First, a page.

The British arrive at Arnhem with no resistance, but without their commander Gen. Urquhart (Sean Connery) who has been separated from the unit and spends most of the movie working his way back. They assault the bridge led by the stereotypical British officer carrying an unopened umbrella (based on an actual person who survived the battle, but not in the movie). They knock out a pillbox when a flamethrower accidentally cooks off ammunition nearby. In a great scene, the Germans counterattack using armored cars that are taken out by British bazookas. So far, so good, but what happens if the Germans bring up armor?
The movie now veers away from its command-centric story line to tell the tale of Ssgt. Eddie Duhon (James Caan). Duhon locates the body of the supposedly dead Capt. Johnson and in an homage to the Jeep drives through a forest and then through a German unit under fire to reach a hospital. The doctor refuses to work on the hopeless case until Dohun pulls a pistol and insists. The Capt. is saved and the doctor decides not to court-martial Dohun.
We get a realistic and informative look at the building of a bailey bridge (possibly unique in war movie history). The XXX Corps crosses the bridge and is on its pokey way again, but way behind schedule. Surprise!
In Arnhem, armor arrives and a tank crosses the bridge into the town and into the British position. House to house fighting begins and the casualties mount including the resistance/spy family introduced earlier in the movie. The British are gamely led by Lt. Col. Frost (Anthony Hopkins). We also meet our opening footage narrator Kate ter Horst (Liv Ullman) as a Dutch woman who allows her house to be used as a hospital and helps the wounded with an elderly doctor portrayed by Sir Laurence Olivier. ( I guess Marlon Brando was not available ).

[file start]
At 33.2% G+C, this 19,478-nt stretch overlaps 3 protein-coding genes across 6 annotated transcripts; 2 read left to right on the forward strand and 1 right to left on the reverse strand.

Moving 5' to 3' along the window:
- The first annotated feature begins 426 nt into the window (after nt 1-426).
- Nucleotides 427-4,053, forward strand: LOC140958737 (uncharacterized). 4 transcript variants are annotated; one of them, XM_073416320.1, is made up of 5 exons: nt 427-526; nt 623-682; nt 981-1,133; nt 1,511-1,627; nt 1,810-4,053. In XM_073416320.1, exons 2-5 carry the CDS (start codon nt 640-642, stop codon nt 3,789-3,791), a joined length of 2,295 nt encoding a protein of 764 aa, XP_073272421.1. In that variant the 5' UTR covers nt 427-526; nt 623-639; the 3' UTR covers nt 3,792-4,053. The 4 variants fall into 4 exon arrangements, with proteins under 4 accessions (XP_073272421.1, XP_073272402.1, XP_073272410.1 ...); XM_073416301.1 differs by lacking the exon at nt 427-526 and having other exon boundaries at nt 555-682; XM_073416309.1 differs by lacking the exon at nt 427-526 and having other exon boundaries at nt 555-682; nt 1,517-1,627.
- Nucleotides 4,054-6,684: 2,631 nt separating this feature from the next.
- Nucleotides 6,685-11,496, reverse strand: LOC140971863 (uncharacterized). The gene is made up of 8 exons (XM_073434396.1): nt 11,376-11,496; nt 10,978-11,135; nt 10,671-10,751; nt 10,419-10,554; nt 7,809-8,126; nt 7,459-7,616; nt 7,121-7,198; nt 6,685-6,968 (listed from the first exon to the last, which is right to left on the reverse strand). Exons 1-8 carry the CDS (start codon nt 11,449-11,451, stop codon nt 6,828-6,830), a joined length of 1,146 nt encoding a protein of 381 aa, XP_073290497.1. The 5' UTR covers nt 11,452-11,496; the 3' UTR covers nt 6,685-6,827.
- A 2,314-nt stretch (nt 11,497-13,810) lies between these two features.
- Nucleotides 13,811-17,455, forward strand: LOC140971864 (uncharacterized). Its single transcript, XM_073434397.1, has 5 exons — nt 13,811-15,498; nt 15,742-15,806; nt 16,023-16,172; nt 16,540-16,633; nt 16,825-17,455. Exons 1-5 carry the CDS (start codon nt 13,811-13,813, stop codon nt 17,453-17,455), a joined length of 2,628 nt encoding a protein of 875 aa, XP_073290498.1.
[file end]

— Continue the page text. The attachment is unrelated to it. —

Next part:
At Nijmegen, the Americans are forced to make a daring, daylight combat assault across the river in flimsy boats (which are slow in arriving, thus accurately portraying the “hurry up, then wait” nature of warfare). Maj. Cook (Robert Redford – paid $2 million for seemingly 5 minutes of work) leads the assault repeating the “Hail Mary” (there are no atheists in assault boats). The scene accurately reflects the suicidal nature of this type of action, but also what determined men can do in the face of ridiculous odds. The Germans attempt to blow the bridge which would have meant the assault would have been in vain, but the charges do not go off. Not all luck in war is bad. However, instead of bursting ahead, the British armor hunker down to brew their tea as they wait for their infantry to come up. Cook confronts the British commander in a moment which must have resonated with American vets of the European Theater. He angrily points out that “those are British troops in Arnhem. They’re hurt bad. And you’re just gonna sit here and drink tea?”
The Polish brigade is sent to reinforce the British in Arnhem. They are led by the reluctant Gen. Sosabowski (Gene Hackman) who knows the mission is doomed, but reflects another theme of the movie – good soldiers swallow their doubts and wade in. The landing is a bloody disaster and only a few Poles reach the British. By this time, the Germans are overwhelming the lightly armed British in the streets of Arnhem and they get orders to withdraw as best they can. Only a few, including Urquhart, manage to escape through the woods during the night. Urquhart confronts Browning about Montgomery’s summary of the operation as being 90% successful. Browning responds that “I always thought we tried to go a bridge too far”.
THE FINAL SCENE:
Kate and the doctor leave her ruined house and join a long line of refugees. The movie fades with the refugees moving out of frame. Not a happy ending. No Doolittle raid like in “Pearl Harbor”. Bizarrely, in a movie that begins with a tidy review of the war up until the operation, there is no preview of what happens next, nor are the events of the film put in perspective.
Action - 8 ( not graphic )
Acting - 8 ( especially Connery, Caine, Gould, and Hopkins )
Accuracy - 9
Realism - 9
Plot - 8
Overall - 8
WOULD CHICKS DIG IT?
I do not think most would. My wife found it to be too “military”. It is a very macho movie, but does have one significant female character – ter Horst. Surprisingly, Ullman’s character was based on a real person and not just simply thrown in to attract a female audience. The “Angel of Arnhem” is accurately portrayed. It is also long, even for a war movie. Not a good selling point for women.